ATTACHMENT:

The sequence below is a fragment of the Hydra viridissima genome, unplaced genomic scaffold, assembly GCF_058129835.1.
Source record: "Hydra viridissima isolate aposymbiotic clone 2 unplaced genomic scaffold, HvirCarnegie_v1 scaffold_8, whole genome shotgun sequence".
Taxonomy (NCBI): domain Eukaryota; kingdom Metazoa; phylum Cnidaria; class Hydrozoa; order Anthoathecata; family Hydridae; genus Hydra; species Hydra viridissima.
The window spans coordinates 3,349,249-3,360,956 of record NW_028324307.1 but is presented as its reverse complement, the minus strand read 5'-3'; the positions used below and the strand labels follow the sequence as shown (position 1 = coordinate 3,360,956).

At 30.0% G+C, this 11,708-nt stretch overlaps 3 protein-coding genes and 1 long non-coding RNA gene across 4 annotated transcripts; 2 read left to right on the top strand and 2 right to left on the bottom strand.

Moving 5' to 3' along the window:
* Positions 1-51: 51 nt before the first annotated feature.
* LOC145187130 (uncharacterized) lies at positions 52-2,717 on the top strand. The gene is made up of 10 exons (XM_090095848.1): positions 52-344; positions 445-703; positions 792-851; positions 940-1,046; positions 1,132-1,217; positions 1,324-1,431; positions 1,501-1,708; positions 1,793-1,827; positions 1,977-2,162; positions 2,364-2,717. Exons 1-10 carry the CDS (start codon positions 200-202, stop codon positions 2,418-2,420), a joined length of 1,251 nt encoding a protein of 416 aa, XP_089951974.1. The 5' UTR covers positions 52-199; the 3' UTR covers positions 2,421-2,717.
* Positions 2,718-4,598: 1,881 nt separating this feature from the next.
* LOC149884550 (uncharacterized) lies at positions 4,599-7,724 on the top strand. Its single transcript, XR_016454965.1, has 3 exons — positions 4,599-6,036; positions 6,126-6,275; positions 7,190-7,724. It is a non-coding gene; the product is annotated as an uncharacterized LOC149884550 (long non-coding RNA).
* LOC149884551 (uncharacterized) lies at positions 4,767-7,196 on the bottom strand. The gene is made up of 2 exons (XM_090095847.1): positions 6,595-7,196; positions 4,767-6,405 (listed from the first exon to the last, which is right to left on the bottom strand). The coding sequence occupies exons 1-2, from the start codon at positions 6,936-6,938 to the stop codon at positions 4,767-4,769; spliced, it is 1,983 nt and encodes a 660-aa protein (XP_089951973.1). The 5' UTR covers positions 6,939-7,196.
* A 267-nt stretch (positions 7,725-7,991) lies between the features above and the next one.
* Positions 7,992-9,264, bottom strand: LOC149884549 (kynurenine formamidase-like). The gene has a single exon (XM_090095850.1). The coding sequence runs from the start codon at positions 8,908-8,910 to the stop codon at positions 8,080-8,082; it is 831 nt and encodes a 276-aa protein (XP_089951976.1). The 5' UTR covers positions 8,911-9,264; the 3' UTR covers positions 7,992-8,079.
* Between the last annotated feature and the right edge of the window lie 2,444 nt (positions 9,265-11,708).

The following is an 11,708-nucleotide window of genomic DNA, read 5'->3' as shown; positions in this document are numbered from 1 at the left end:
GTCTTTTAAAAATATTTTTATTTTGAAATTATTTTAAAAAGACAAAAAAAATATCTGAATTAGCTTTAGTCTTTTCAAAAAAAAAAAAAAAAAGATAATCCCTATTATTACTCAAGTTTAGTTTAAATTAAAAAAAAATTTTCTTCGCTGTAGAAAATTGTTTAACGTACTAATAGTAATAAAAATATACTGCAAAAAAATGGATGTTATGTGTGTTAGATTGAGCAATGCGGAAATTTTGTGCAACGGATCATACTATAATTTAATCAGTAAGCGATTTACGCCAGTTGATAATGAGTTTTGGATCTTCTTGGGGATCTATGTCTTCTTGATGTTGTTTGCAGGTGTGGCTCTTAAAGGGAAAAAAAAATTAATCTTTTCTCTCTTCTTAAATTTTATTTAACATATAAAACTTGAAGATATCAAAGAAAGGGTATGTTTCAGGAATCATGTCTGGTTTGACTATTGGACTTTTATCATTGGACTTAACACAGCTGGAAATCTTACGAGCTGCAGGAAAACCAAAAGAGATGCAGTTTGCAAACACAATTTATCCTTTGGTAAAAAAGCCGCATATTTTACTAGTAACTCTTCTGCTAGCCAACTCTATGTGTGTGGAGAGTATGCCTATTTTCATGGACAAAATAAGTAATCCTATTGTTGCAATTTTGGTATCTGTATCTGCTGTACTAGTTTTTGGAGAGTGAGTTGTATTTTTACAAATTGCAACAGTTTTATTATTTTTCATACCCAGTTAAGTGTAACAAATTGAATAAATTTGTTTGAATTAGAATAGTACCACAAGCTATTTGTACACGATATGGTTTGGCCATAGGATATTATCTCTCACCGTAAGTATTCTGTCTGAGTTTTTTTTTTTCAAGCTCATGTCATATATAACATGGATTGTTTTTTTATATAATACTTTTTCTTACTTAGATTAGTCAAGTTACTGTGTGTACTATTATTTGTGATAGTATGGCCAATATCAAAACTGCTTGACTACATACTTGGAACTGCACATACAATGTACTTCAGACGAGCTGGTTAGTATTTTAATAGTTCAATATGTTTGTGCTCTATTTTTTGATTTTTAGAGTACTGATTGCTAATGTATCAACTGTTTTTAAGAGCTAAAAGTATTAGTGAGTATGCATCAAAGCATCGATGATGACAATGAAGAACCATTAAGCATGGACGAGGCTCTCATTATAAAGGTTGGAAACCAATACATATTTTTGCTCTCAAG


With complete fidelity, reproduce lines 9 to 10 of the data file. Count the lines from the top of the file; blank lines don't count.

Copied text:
* Positions 2,718-4,598: 1,881 nt separating this feature from the next.
* LOC149884550 (uncharacterized) lies at positions 4,599-7,724 on the top strand. Its single transcript, XR_016454965.1, has 3 exons — positions 4,599-6,036; positions 6,126-6,275; positions 7,190-7,724. It is a non-coding gene; the product is annotated as an uncharacterized LOC149884550 (long non-coding RNA).